Pensions advice for self-employed
You can't rely on the state pension for your retirement
It's really important to start planning ahead as soon as possible, so that you can live life the way you want when you retire.
Being self-employed can leave you vulnerable when it comes to your pension. It is very likely you will need another pension, apart from the state pension, in order to retire comfortably.
Our advisers are qualified to offer comprehensive guidance on taking out a personal pension. When it comes to your pension it's important you take proper advice.
How much money do I need in retirement?
Budgeting for retirement can be more difficult than budgeting while you're still working. You'll probably need less to live on as you get older and it's not usual to have out goings like a mortgage. Although you should also consider the possibility that you will be faced with other expenses as you get older.
You will need to consider the following:
- Your retirement age
- How much basic state pension you will receive
- Your expected basic living expenses
- Any dependencies
- Your expected lifestyle (holidays, travel etc.)
- Any assets such as savings & investments and property.
It depends on what you choose to do in retirement to how much money you might need to make it happen.
What is a defined contribution pension scheme?
A Personal Pension is a long-term investment that aims to help you build up a pot of money, designed to offer a lump sum and regular income during retirement. A pension pot based on how much is paid into it is called a defined contribution pension.
There are two main types of defined contribution schemes : a stakeholder pension scheme or a self-invested personal pension plan (SIPP).
Stakeholder pensions are a form of defined-contribution personal pension. They have low and flexible minimum contributions, capped charges and a default investment strategy if you don't want too much choice. You can start one yourself.
Self-invested personal pension plan (SIPP)
A self-invested personal pension (SIPP) is a pension 'wrapper' that holds investments until you retire and start to draw a retirement income. It is a type of personal pension and works in a similar way to a standard personal pension. The main difference is that with a SIPP, you have more flexibility with the investments you can choose.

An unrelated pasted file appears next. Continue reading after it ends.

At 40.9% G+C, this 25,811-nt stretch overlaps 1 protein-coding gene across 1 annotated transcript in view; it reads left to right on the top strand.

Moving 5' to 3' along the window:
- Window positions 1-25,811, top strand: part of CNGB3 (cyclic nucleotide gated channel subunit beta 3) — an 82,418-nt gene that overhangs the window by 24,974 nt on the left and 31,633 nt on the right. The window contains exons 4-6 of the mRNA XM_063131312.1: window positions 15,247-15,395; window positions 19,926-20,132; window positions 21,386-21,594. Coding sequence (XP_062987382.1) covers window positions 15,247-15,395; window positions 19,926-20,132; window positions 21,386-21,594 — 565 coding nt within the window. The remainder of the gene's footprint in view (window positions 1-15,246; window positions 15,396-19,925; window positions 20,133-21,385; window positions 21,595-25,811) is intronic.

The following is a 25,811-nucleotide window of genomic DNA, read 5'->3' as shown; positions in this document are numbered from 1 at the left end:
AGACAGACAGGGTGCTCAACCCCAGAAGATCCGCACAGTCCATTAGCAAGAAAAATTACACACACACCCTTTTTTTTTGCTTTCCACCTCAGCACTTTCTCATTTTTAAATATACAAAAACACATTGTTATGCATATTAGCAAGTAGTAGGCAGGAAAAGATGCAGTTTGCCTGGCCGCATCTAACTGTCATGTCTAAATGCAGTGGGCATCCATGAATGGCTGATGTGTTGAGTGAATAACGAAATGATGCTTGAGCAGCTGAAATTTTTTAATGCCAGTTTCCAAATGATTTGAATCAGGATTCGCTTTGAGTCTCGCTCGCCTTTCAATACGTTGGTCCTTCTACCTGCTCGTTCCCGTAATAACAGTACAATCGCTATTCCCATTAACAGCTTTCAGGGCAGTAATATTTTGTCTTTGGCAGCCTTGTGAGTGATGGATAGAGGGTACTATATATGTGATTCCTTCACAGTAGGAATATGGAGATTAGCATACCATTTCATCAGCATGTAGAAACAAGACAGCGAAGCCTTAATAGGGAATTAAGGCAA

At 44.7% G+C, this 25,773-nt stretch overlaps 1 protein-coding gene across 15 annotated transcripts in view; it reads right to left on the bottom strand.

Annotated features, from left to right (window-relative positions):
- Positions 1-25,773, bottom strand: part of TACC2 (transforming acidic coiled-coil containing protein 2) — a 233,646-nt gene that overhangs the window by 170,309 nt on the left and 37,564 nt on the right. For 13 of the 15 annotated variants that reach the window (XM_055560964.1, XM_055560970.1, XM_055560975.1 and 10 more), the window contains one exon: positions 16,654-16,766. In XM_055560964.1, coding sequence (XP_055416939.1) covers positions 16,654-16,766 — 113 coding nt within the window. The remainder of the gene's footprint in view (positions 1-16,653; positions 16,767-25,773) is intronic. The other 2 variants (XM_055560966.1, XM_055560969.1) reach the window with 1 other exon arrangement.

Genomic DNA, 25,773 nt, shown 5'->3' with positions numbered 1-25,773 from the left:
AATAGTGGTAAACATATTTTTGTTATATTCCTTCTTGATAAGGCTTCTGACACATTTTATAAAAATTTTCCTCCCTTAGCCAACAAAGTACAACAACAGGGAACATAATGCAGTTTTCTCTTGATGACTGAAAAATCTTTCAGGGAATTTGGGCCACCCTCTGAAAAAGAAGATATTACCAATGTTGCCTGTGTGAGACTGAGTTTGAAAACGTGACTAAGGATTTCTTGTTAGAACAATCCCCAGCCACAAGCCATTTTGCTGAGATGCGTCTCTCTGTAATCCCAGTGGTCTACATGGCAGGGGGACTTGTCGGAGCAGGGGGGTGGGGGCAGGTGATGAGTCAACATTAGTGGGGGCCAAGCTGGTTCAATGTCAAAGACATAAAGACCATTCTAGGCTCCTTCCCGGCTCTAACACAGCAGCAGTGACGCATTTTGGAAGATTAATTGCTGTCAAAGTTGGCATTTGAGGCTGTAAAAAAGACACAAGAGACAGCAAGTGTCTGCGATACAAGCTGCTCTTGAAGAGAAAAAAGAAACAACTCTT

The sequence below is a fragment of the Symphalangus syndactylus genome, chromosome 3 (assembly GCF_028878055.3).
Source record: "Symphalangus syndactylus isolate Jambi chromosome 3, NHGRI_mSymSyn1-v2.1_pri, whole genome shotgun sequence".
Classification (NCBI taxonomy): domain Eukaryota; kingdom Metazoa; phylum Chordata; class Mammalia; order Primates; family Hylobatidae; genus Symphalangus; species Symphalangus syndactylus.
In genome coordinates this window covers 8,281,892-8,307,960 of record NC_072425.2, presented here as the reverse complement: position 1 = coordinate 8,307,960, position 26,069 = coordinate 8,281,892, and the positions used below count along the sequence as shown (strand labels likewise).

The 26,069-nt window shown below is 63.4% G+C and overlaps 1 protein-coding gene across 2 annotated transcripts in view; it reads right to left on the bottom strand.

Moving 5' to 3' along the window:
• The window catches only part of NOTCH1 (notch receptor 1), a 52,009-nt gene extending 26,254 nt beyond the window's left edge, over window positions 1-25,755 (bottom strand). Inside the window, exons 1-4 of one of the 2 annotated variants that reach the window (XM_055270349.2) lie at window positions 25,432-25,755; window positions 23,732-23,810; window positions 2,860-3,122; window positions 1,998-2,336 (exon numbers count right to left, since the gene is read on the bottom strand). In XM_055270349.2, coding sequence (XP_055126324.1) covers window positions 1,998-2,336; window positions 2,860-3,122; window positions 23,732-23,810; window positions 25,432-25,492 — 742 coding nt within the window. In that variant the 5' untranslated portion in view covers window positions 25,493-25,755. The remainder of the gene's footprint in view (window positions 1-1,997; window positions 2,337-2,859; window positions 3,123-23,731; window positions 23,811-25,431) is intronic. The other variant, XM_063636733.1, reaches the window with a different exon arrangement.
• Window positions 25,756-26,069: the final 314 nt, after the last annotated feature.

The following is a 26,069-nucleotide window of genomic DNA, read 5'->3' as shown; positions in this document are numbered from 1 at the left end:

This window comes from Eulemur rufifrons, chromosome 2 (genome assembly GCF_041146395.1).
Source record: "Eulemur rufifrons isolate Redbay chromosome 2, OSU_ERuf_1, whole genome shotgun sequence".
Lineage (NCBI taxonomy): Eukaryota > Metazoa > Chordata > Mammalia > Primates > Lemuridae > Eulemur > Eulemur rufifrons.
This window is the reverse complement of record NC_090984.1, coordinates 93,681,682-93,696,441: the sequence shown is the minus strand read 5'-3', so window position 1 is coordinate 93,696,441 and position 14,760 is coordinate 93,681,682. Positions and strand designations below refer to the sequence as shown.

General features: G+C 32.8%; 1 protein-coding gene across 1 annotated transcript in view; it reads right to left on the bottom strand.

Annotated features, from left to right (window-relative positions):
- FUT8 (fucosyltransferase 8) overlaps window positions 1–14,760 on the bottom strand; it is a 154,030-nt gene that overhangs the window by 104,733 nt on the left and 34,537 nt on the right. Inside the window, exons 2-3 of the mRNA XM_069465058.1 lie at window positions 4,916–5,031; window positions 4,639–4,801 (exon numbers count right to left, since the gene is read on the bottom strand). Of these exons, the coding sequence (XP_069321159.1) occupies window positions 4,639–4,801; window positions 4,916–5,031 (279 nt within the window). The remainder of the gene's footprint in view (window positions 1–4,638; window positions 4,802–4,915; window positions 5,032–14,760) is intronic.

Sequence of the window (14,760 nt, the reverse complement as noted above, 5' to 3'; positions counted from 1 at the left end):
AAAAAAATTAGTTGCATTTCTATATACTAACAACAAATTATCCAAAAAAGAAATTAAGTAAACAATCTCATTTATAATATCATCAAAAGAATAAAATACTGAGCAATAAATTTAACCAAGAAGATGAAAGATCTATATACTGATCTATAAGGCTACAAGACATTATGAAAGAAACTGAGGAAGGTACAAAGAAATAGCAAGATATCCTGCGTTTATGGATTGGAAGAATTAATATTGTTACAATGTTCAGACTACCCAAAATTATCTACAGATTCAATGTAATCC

Your pension provider will claim tax relief at the basic rate and add it to your pension pot. If you're a higher rate taxpayer, you'll need to claim the additional rebate through your tax return. You also choose where you want your contributions to be invested from a range of funds offered by your provider.
Carry forward unused pension allowance
Pension contributions might be the last thing you consider when you set up a business, but leaving it too long before contributing may make it difficult to catch up in the future.
The cap on how much you can contribute into a pension each year is £40,000, but you can carry forward any unused annual allowance from the previous three years, provided that you were a member of a pension scheme during that time. This doesn't have to be the same scheme to which the contribution is made.
Employ your spouse or family member and boost their pension
If your spouse or a family member works for the company you can make pension contributions worth up to 100% of his or her salary every year. Doing this could boost your joint income in retirement (if it's your spouse) as you can take income from two pots. If they are a basic-rate taxpayer they will get 20% tax relief on the money you contribute, and if they are a higher-rate taxpayer they will receive 40% tax relief.
What if you already have a personal pension?
There's still ways to boost your pension prior to retirement.
Even if retirement isn't far away, there are steps you can take to increase the retirement income you'll receive when you retire. This applies both to your State Pension entitlement as well as to any personal or workplace pension pots that you have.
You still might have time to boost your pension - you have two main options:
Pay in more
Top up your pension pot, whether by adding to an existing scheme or starting an additional one.
Delay the date on which you'll start taking your retirement income.
Maximising your pension contributions in the years before retirement brings an immediate boost in the form of tax relief. This is particularly true if you are a higher-rate tax payer.
The DWP also estimates that 12 million adults below state pension age are heading for an inadequate retirement income.
It's very risky to try to boost your pension pot by investing in higher-growth investments in the run-up to retirement. If the investments fall in value, there may not be time for them to recover before you retire.